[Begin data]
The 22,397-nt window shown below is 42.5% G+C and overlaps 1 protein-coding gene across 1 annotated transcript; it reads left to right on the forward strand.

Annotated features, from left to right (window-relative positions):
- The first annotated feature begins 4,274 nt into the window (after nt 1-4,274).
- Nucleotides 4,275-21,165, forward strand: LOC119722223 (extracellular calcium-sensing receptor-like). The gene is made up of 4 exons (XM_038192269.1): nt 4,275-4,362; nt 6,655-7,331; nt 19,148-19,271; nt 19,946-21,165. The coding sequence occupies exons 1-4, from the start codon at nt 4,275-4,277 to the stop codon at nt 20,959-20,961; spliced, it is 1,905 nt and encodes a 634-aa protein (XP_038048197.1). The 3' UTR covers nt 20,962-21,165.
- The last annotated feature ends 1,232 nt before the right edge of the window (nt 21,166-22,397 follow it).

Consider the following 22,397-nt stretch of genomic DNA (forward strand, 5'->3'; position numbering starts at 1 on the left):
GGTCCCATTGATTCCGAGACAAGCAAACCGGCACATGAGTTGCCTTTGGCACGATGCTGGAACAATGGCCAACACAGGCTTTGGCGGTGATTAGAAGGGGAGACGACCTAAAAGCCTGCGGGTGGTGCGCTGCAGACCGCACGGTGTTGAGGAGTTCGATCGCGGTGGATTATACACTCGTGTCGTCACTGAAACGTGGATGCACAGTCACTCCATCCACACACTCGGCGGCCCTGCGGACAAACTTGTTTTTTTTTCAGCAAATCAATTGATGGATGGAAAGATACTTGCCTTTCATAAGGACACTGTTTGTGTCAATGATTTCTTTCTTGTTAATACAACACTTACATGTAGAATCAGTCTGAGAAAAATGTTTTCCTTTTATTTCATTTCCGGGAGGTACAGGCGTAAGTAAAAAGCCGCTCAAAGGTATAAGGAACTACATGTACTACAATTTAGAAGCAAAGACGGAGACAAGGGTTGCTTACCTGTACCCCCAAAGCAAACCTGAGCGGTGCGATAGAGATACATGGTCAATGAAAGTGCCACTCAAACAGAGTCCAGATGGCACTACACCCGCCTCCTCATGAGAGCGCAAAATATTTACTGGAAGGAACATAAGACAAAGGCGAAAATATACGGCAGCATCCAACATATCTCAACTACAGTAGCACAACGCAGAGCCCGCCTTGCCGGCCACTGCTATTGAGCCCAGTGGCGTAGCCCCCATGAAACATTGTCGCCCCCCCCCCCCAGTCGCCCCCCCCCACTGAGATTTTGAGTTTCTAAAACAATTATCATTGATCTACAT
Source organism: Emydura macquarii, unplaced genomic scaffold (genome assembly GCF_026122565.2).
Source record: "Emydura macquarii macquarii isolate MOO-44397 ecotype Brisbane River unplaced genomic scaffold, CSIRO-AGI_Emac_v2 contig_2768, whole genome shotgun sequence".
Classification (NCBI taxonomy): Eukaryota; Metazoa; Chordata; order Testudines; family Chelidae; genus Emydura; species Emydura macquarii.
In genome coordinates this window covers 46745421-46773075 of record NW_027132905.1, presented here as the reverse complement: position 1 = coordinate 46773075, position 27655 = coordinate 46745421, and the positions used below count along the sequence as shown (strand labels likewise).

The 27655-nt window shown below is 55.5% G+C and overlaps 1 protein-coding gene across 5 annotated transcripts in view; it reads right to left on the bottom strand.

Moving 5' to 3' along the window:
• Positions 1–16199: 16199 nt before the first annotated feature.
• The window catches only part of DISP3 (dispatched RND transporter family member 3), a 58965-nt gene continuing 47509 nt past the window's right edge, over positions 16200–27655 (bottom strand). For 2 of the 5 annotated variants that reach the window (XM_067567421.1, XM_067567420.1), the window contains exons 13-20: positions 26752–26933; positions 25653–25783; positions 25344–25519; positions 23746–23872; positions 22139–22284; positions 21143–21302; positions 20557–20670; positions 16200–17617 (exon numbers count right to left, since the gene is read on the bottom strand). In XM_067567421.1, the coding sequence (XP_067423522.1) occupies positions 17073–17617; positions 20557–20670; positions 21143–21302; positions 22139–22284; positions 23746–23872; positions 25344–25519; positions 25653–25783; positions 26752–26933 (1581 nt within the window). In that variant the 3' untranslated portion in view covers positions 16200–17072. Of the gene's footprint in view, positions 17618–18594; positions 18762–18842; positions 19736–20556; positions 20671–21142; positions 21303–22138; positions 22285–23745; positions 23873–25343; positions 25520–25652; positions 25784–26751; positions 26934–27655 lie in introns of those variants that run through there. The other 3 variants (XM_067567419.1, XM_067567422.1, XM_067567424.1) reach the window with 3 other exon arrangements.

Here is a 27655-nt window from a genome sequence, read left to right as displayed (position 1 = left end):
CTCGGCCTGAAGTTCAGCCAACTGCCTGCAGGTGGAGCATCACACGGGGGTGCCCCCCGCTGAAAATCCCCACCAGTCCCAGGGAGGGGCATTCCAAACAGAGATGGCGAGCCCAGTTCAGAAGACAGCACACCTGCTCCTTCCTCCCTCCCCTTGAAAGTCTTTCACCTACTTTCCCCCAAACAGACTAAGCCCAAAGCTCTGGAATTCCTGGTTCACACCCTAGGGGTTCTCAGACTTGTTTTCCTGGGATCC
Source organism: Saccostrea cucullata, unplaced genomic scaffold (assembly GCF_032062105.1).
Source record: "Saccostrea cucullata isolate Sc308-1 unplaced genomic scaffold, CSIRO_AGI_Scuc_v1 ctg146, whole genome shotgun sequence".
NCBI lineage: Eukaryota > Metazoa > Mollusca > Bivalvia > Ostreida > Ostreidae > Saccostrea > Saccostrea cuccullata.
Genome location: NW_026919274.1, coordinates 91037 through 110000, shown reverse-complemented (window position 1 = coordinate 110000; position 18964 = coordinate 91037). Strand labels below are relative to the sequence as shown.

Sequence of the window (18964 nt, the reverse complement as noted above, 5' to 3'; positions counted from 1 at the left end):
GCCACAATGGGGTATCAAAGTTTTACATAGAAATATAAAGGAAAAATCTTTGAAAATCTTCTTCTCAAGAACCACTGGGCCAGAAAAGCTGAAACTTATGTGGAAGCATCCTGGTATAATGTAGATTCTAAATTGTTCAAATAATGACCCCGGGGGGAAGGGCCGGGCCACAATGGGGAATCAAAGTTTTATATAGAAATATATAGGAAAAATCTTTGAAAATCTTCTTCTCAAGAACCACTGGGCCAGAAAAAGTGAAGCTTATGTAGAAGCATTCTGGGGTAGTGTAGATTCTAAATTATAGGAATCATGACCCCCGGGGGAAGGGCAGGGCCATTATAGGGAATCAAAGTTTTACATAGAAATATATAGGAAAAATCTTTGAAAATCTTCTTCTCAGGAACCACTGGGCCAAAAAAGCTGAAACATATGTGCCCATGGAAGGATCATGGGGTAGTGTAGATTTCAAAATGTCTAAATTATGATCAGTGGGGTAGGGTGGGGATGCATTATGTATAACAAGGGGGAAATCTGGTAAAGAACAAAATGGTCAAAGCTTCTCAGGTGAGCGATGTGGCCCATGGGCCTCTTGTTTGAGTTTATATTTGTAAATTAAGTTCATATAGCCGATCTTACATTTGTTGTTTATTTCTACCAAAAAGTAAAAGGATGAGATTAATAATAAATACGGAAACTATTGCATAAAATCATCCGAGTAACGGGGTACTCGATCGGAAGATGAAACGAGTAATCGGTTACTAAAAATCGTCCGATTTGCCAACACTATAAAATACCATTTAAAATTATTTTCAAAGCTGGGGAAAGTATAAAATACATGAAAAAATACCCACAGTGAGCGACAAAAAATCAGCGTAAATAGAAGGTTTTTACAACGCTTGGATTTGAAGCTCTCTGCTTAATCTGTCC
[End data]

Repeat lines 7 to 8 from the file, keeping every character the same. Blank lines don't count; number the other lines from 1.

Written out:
GGTCCCATTGATTCCGAGACAAGCAAACCGGCACATGAGTTGCCTTTGGCACGATGCTGGAACAATGGCCAACACAGGCTTTGGCGGTGATTAGAAGGGGAGACGACCTAAAAGCCTGCGGGTGGTGCGCTGCAGACCGCACGGTGTTGAGGAGTTCGATCGCGGTGGATTATACACTCGTGTCGTCACTGAAACGTGGATGCACAGTCACTCCATCCACACACTCGGCGGCCCTGCGGACAAACTTGTTTTTTTTTCAGCAAATCAATTGATGGATGGAAAGATACTTGCCTTTCATAAGGACACTGTTTGTGTCAATGATTTCTTTCTTGTTAATACAACACTTACATGTAGAATCAGTCTGAGAAAAATGTTTTCCTTTTATTTCATTTCCGGGAGGTACAGGCGTAAGTAAAAAGCCGCTCAAAGGTATAAGGAACTACATGTACTACAATTTAGAAGCAAAGACGGAGACAAGGGTTGCTTACCTGTACCCCCAAAGCAAACCTGAGCGGTGCGATAGAGATACATGGTCAATGAAAGTGCCACTCAAACAGAGTCCAGATGGCACTACACCCGCCTCCTCATGAGAGCGCAAAATATTTACTGGAAGGAACATAAGACAAAGGCGAAAATATACGGCAGCATCCAACATATCTCAACTACAGTAGCACAACGCAGAGCCCGCCTTGCCGGCCACTGCTATTGAGCCCAGTGGCGTAGCCCCCATGAAACATTGTCGCCCCCCCCCCCCAGTCGCCCCCCCCCACTGAGATTTTGAGTTTCTAAAACAATTATCATTGATCTACAT
Source organism: Emydura macquarii, unplaced genomic scaffold (genome assembly GCF_026122565.2).